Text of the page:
Several months ago my wife Diane got an unexpected notification on her phone. Surprising, it was a message from our doorbell, informing us that several cars in the area had just been broken into by people looking for garage door remotes. We decided to check out our own car and sure enough, someone had gotten into it and rifled through the storage compartment. Luckily there wasn’t any damage and our hidden remote was still safe. After this incident, however, we decided to start parking our car in the garage.

Fortunately, I had reformed old habits and cleaned up and organized the garage. Now there was now enough room to park one car, which was monumental for me. About 65% of Americans have a garage and according to the National Association of Professional Organizers, one-half of homeowners identified it as the most disorganized area of the house. A study by the U.S. Department of Energy found that, just like my garage, one-third of two-car garages only have enough room to house one vehicle.

Garage clutter accumulates because it is a convenient place to stash unused items and keep them out of sight, without actually throwing them away. It is an insidious process and as the clutter slowly builds up, it eventually becomes a task that is too daunting to address. Instead of throwing things away we think “but I might need it someday” and that kind of thinking leads to what’s been called “aspirational clutter.”

Comedian Jerry Seinfeld says that the garage is the purgatory where unwanted items are banished to complete the trashification process. He claims that once demoted to the garage, no item has ever made it back in to the house. He also points out that the word ”garage” sounds a lot like “garbage.” Coincidence? I think not. He also says that once you’re put in the same room that contains the garbage can, let’s face it — it’s only a matter of time.

To be truly organized, the rule of thumb is that unless something has sentimental value, if you have not used it in the past three years you should probably get rid of it. I don’t believe , however, that this rule applies to really good cardboard boxes from Amazon. Also, it is usually necessary invest in several expensive and difficult-to-assemble storage devices.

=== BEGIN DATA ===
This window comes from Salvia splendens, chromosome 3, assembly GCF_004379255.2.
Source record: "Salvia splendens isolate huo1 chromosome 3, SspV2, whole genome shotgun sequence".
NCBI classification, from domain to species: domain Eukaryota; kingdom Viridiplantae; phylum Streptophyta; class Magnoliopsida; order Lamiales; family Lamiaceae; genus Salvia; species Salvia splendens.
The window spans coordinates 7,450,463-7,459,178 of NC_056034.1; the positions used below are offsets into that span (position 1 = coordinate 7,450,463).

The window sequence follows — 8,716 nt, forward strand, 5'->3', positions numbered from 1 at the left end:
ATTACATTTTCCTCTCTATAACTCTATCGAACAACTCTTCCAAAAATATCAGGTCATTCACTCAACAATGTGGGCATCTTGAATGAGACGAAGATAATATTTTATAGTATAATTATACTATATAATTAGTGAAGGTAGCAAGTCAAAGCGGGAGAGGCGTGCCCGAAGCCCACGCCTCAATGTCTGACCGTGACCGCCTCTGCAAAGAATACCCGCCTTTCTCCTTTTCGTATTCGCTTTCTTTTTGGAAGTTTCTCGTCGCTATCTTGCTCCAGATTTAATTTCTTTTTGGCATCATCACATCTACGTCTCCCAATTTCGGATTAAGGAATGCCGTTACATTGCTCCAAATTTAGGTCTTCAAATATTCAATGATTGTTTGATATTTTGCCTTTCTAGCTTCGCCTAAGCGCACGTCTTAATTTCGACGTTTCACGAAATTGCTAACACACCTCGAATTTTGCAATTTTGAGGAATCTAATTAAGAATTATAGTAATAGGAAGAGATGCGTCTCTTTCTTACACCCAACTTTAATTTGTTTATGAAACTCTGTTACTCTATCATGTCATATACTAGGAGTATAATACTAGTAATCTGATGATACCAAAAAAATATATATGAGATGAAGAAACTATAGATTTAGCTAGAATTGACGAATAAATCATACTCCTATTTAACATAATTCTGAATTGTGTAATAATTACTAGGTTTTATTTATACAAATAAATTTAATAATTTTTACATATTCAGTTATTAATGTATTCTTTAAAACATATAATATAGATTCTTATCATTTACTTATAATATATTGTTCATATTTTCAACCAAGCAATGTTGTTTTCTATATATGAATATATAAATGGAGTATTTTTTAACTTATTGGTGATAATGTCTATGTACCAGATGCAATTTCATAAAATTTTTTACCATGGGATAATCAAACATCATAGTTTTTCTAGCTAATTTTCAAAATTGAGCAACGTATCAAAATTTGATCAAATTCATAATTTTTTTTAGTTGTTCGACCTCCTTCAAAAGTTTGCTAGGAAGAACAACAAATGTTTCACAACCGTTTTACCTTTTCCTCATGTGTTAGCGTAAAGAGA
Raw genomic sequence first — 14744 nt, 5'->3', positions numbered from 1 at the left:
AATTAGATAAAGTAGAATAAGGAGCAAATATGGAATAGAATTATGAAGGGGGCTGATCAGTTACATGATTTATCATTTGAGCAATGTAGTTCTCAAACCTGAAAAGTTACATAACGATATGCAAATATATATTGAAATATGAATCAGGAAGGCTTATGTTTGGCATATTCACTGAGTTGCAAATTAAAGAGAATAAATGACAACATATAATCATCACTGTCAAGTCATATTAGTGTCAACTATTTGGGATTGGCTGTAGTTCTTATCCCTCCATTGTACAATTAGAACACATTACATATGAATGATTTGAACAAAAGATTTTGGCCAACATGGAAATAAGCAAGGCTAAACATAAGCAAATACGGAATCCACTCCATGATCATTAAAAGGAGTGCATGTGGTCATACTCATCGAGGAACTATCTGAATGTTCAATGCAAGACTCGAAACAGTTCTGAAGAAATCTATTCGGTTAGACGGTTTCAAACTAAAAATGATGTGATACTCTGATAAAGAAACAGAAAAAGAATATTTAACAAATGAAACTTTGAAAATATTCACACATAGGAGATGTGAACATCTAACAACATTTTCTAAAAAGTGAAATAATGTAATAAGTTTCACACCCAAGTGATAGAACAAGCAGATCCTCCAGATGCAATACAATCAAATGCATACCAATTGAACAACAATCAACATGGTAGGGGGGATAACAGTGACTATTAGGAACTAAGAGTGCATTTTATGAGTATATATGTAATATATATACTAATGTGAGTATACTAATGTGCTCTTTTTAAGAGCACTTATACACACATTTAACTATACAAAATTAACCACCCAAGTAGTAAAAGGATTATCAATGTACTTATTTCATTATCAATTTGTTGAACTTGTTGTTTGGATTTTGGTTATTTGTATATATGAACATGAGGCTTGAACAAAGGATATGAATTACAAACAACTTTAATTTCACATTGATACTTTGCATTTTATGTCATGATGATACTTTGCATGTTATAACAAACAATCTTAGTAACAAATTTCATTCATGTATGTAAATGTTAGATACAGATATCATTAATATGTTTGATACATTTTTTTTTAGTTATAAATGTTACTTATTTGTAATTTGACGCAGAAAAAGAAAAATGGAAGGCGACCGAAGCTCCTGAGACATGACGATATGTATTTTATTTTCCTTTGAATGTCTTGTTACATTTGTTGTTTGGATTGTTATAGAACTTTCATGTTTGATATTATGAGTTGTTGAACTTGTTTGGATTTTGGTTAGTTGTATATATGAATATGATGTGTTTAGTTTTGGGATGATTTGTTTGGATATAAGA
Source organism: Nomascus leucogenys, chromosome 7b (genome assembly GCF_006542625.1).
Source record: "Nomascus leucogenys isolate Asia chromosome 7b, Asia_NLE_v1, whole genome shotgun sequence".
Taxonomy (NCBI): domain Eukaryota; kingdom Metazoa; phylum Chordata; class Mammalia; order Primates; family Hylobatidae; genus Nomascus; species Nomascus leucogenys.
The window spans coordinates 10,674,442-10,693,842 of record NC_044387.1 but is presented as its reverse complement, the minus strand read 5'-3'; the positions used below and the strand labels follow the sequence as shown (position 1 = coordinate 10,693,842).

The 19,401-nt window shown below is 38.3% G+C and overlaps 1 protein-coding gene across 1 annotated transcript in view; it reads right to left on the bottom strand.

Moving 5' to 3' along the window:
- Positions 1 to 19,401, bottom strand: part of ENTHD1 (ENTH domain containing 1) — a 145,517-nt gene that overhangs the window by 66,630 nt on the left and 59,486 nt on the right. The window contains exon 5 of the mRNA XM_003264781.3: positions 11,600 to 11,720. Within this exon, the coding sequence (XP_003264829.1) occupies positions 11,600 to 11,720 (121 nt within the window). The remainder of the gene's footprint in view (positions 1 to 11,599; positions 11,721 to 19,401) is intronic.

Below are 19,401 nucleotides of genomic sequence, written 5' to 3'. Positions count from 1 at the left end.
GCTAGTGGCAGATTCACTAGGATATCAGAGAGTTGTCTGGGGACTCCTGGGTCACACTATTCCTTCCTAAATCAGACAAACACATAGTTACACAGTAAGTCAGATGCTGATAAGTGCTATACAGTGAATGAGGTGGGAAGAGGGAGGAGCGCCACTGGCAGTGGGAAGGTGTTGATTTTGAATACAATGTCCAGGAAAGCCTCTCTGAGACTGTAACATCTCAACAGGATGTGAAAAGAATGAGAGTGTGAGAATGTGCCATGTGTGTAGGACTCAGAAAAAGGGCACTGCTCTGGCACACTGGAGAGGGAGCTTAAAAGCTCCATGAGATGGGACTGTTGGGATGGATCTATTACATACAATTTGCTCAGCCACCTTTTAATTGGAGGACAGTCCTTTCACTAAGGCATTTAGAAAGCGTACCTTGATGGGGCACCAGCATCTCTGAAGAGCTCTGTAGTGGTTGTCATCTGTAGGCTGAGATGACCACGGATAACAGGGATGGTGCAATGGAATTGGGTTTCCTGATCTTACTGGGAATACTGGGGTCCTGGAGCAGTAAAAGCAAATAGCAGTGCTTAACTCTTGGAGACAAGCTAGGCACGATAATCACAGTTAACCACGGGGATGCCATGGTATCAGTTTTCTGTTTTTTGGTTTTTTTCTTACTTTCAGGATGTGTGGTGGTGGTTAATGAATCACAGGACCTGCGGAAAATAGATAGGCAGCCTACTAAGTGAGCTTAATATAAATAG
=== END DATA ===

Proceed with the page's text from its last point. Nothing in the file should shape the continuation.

When humans lived in caves, they often used smaller caves for storage. Even back then having an area solely devoted to storage was like having a three-car garage today. As people began to gather additional possessions, separate structures were built. Primitive sheds were fabricated from wood and animal skins, reeds and bones, and even snow and ice.

When animals were domesticated, corrals and pens were fashioned to contain them and these evolved into stables and carriage houses. John Brinckerhoff Jackson was a pioneer in the field of cultural landscape design who wrote a classic essay titled, “The Domestication of the Garage.” It is an eloquent description of how the carriage house transformed into the modern “family garage.”

Originally garages were separate structures, set off from the main residence. Over time, however, the garage slowly sidled up to the house and eventually became a part of it. Jackson said that garages expanded to accommodate two cars, as well as “a deep freeze, a washer and dryer, and even a hot water unit and a hobby work bench — to say nothing of broken lawn furniture, skis, and tangles of garden hose.”